So now, I have to alter my mindset and learn to, if not love swimming, at least not be terrified by the prospect. I’ve recently bought some swimming goggles. I’ve resisted the urge to put the goggles on and laugh at myself in a mirror. The ludicrousy of me buying some swimming goggles! The reason I’ve not even got them out of the packet yet is because the first time I wear these goggles, I have to be in a strong place mentally with regards to swimming. This may sound silly, but my terror runs so deeply I’m employing every tactic I can think of to help me beat this. If I put those goggles on and am immediately beset by doubts about swimming, then that thought may well return to weaken or even defeat me when it comes to race day… So I’m using all of the tips and tricks and knowledge I’ve learned through years of running long distances to get my mind ready for putting those goggles on for the first time, so that I can finally conquer my fear. And that’s before I even set foot in a pool!
Fear is the mind killer…
1.2 miles of swimming is just over 38 lengths of an Olympic size pool. Or nearly 78 lengths of a regular size pool. I could probably manage two right now, so two to seventy-eight in nine months. That’s daunting enough. But this swim isn’t in a pool, it’s in a lake. I can’t touch the bottom there, can I?! At least in a pool I’d have the comfort of knowing that I could put my feet down in the shallow end if panic gripped me entirely, rendering me a coughing mess! So I know that the key for me is to rationalise the panic and reduce it to what it is, tackling the underlying reasons for it and making it either go away entirely, or make it so that it’s always controllable. This is the first step I need to take to conquer my fear. Secondly, I need to learn to swim properly – I don’t want to be fast, just strong and confident in my ability to get round the distance. If I train hard and properly, I know I can do this. My first swim is next week. Am I nervous? Yes, very. But I’m also excited. Excited to finally be doing something to tackle that which has for too long haunted me, to finally have a tactical approach to help me conquer my fear.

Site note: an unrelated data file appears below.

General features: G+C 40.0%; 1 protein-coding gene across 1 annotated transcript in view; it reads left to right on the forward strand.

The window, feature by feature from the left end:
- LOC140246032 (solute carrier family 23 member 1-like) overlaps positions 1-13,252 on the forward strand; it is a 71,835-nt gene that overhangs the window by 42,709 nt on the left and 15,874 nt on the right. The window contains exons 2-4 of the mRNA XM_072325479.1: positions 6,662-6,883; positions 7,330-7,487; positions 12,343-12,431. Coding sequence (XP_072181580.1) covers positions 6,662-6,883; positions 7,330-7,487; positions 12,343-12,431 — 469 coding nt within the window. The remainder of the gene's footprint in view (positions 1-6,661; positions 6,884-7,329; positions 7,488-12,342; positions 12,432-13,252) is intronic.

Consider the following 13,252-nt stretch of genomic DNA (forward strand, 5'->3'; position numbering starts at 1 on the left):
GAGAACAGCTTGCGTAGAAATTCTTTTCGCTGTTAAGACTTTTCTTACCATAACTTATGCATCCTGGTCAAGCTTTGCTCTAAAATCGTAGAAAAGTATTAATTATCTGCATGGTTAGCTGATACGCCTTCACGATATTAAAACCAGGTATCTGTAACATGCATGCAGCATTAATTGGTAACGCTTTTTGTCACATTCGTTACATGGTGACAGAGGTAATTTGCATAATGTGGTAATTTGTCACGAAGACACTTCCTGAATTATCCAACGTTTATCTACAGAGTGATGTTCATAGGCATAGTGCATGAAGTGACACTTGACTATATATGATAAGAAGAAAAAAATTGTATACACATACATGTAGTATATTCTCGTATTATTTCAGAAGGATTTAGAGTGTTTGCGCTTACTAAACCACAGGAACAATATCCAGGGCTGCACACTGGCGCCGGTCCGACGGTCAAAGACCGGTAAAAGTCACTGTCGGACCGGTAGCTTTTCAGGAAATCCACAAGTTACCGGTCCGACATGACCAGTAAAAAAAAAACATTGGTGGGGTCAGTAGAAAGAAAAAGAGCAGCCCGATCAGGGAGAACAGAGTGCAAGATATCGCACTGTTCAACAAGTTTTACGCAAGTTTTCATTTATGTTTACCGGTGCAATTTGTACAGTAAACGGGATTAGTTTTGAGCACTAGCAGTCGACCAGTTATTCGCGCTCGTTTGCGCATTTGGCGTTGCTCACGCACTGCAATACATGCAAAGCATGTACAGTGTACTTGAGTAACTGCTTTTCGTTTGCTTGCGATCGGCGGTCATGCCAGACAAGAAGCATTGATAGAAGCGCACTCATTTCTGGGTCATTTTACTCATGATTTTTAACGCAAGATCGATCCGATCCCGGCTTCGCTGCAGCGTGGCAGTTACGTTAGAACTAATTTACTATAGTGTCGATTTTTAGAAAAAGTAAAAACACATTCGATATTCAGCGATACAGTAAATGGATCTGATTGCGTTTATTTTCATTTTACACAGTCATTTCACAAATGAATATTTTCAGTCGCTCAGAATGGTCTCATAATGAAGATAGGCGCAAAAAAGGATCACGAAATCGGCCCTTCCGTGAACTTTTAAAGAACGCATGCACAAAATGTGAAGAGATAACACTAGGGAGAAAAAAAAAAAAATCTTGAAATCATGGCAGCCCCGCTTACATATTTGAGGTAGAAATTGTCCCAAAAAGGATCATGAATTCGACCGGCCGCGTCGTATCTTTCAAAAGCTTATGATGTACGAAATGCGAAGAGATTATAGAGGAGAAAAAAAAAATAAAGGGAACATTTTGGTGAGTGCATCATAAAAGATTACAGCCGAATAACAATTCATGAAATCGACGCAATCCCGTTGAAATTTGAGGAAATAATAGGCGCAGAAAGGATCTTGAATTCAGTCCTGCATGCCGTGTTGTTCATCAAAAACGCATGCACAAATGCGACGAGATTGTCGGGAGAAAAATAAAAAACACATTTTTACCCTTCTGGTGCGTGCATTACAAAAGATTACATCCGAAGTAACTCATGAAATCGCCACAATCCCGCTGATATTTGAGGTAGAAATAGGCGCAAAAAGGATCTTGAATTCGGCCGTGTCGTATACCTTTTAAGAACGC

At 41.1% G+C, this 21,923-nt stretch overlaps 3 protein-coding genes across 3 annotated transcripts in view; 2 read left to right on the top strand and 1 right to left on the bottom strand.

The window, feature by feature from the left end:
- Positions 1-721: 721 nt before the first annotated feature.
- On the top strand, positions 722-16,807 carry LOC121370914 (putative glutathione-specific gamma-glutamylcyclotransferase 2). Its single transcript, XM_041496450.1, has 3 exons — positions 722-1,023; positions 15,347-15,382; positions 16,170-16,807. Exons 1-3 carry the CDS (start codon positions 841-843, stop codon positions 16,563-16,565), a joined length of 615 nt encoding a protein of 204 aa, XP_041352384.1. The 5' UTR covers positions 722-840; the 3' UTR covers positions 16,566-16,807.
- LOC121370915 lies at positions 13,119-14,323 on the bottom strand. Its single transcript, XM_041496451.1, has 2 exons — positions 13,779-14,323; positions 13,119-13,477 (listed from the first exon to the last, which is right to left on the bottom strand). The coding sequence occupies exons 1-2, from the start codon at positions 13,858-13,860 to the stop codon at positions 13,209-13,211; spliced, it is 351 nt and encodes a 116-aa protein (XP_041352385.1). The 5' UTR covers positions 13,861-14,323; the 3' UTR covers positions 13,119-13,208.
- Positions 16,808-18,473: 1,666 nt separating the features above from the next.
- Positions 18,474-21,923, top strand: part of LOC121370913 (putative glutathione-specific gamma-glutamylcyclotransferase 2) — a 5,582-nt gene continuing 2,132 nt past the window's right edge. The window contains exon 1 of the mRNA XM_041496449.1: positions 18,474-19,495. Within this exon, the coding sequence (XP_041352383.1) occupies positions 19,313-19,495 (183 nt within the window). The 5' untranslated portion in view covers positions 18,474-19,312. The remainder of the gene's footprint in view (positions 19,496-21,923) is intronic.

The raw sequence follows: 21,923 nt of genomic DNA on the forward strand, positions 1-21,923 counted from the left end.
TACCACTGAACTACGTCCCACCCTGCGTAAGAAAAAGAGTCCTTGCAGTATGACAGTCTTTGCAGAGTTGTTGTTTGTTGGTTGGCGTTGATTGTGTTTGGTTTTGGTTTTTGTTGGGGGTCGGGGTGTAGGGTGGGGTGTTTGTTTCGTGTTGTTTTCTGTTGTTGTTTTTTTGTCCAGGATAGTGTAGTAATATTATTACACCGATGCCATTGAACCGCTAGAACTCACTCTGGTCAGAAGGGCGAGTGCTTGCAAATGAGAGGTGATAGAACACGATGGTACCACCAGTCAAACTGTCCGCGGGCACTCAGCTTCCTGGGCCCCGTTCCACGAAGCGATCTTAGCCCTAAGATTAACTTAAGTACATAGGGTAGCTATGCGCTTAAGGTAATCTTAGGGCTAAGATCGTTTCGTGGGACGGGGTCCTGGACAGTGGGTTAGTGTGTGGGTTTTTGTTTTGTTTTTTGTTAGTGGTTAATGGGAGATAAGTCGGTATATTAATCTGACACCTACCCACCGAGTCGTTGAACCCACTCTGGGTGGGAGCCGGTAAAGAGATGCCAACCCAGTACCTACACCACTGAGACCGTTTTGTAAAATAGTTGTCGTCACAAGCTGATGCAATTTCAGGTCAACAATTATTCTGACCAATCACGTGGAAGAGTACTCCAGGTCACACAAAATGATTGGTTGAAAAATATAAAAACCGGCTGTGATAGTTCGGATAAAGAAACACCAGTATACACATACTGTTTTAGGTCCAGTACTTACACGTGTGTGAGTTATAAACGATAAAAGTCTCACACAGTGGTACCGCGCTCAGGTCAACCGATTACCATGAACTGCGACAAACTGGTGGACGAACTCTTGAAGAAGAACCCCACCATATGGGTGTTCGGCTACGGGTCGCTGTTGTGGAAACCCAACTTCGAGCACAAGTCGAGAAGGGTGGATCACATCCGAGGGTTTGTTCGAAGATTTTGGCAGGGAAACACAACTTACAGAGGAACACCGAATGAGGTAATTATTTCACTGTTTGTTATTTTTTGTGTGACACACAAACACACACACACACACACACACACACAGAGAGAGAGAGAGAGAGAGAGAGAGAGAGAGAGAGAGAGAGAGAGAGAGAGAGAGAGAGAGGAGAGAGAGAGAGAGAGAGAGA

Experienced swimmers and triathletes will tell me that I’ll do it easily. They’ll offer advice about how best to go about training, as well as tips on nutrition and race day strategies. Do I believe them? There’s a part of me that looks at them with disbelief in my eyes. Me?! Swim 1.2 miles?! You’re insane! I must be insane to be even thinking about it! But then there’s another part of me, the now much larger part, that believes every word they say. They really do know I can do it, because they’ve done it themselves and know what it takes. They know how to get the body and mind ready for swimming for an hour or so in open water. They know that I can conquer my fear.
Just like I know that anyone who really wants to can run 100 miles. If I’ve convinced you of this (or at least if you’re thinking about it!), check out the 6-part series starting here, which explains how I inadvertently managed to do it.
Join me on this sure-to-be memorable journey as I conquer my fear. Any tips, tricks or strategies more than welcome – please comment below! I’m gonna need a little help along the way.